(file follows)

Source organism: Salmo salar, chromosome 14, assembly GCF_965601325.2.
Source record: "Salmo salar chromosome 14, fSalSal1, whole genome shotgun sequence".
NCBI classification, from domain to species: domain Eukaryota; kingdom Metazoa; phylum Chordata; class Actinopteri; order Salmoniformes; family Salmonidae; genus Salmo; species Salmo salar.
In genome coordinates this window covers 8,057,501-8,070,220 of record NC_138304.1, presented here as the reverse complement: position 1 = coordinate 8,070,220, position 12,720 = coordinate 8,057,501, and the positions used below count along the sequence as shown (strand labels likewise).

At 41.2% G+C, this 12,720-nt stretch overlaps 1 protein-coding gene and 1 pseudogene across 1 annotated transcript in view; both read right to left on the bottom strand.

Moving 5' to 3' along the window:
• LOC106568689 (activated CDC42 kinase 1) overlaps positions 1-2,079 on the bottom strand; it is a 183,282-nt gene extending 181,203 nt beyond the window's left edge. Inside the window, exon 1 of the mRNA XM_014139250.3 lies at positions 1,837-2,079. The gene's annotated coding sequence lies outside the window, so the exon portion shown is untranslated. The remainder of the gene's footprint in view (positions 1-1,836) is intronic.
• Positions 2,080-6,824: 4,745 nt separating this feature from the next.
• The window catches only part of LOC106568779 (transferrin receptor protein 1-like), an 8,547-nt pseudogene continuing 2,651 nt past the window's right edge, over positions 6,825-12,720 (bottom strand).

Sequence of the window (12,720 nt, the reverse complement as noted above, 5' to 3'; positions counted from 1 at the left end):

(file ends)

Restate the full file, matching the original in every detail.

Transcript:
Source organism: Salmo salar, chromosome 14, assembly GCF_965601325.2.
Source record: "Salmo salar chromosome 14, fSalSal1, whole genome shotgun sequence".
NCBI classification, from domain to species: domain Eukaryota; kingdom Metazoa; phylum Chordata; class Actinopteri; order Salmoniformes; family Salmonidae; genus Salmo; species Salmo salar.
In genome coordinates this window covers 8,057,501-8,070,220 of record NC_138304.1, presented here as the reverse complement: position 1 = coordinate 8,070,220, position 12,720 = coordinate 8,057,501, and the positions used below count along the sequence as shown (strand labels likewise).

At 41.2% G+C, this 12,720-nt stretch overlaps 1 protein-coding gene and 1 pseudogene across 1 annotated transcript in view; both read right to left on the bottom strand.

Moving 5' to 3' along the window:
• LOC106568689 (activated CDC42 kinase 1) overlaps positions 1-2,079 on the bottom strand; it is a 183,282-nt gene extending 181,203 nt beyond the window's left edge. Inside the window, exon 1 of the mRNA XM_014139250.3 lies at positions 1,837-2,079. The gene's annotated coding sequence lies outside the window, so the exon portion shown is untranslated. The remainder of the gene's footprint in view (positions 1-1,836) is intronic.
• Positions 2,080-6,824: 4,745 nt separating this feature from the next.
• The window catches only part of LOC106568779 (transferrin receptor protein 1-like), an 8,547-nt pseudogene continuing 2,651 nt past the window's right edge, over positions 6,825-12,720 (bottom strand).

Sequence of the window (12,720 nt, the reverse complement as noted above, 5' to 3'; positions counted from 1 at the left end):